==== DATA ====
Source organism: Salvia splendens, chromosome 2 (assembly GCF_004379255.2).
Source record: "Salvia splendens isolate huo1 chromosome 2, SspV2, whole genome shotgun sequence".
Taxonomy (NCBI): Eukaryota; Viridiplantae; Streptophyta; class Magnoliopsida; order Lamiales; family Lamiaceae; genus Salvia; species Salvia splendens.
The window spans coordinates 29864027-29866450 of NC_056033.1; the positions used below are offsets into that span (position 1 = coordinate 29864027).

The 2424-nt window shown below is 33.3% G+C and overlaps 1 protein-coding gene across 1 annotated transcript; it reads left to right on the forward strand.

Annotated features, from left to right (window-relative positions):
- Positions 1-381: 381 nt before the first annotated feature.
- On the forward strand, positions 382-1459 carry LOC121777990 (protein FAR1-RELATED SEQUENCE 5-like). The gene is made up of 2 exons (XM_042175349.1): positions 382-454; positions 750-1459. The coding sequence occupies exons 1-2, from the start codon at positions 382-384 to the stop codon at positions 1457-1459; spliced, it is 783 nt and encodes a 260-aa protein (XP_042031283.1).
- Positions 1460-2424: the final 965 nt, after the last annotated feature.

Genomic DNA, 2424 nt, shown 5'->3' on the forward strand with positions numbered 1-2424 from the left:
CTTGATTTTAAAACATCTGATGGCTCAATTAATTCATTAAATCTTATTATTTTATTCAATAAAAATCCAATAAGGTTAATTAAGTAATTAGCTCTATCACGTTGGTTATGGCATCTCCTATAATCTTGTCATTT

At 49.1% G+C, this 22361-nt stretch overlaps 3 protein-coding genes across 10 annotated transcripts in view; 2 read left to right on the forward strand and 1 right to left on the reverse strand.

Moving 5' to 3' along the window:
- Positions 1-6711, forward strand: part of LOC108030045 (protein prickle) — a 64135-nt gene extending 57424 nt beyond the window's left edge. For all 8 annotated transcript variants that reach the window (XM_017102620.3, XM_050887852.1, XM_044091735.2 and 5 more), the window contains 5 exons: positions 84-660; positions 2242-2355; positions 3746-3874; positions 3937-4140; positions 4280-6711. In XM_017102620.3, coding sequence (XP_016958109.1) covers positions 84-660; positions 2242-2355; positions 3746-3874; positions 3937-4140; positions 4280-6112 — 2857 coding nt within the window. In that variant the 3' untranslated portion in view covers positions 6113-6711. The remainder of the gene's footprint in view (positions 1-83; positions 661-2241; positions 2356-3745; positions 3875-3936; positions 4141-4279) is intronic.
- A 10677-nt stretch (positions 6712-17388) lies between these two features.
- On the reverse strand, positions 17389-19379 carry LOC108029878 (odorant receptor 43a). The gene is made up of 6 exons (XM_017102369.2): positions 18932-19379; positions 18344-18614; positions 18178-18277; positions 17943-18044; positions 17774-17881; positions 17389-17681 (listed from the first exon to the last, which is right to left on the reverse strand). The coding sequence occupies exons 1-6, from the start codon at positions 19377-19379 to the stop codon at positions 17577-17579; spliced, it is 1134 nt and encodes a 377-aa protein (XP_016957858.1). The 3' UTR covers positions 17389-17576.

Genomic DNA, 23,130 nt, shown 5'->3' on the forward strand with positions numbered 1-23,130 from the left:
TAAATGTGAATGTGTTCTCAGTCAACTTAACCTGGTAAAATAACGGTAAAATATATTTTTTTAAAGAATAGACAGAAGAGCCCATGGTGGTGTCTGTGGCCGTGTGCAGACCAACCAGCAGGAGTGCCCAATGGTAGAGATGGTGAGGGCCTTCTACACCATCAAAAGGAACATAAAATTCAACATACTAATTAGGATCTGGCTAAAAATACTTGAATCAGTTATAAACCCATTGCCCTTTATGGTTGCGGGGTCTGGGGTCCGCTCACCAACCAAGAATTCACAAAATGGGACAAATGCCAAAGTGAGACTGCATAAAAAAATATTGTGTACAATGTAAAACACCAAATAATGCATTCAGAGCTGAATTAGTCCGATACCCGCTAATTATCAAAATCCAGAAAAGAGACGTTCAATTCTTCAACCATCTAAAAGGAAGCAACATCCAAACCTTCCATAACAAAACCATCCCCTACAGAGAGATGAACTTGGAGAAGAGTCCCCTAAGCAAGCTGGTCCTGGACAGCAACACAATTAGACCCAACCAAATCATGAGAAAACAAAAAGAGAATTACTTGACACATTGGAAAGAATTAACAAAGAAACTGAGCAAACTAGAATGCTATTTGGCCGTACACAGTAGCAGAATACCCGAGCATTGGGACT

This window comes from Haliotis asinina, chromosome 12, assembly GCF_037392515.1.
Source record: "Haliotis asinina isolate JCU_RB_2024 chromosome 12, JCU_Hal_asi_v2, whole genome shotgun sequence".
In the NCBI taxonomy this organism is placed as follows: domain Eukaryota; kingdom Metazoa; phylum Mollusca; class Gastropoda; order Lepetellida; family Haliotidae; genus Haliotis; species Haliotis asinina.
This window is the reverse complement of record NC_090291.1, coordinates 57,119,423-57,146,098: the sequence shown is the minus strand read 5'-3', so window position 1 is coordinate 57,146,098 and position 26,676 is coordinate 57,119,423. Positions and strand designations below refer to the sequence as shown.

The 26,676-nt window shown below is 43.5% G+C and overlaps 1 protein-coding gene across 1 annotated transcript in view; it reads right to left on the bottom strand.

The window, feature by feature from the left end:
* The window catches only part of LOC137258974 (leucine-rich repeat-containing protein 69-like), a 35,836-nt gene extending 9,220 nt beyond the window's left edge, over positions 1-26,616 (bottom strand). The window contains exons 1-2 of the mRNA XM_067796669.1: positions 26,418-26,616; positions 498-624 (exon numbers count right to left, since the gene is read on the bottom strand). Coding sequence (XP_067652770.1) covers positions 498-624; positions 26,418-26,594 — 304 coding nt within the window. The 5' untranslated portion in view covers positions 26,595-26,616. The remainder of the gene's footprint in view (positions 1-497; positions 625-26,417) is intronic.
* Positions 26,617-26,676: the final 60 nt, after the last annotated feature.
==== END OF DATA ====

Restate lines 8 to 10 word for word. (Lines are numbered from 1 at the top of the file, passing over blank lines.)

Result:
- On the forward strand, positions 382-1459 carry LOC121777990 (protein FAR1-RELATED SEQUENCE 5-like). The gene is made up of 2 exons (XM_042175349.1): positions 382-454; positions 750-1459. The coding sequence occupies exons 1-2, from the start codon at positions 382-384 to the stop codon at positions 1457-1459; spliced, it is 783 nt and encodes a 260-aa protein (XP_042031283.1).
- Positions 1460-2424: the final 965 nt, after the last annotated feature.

Genomic DNA, 2424 nt, shown 5'->3' on the forward strand with positions numbered 1-2424 from the left: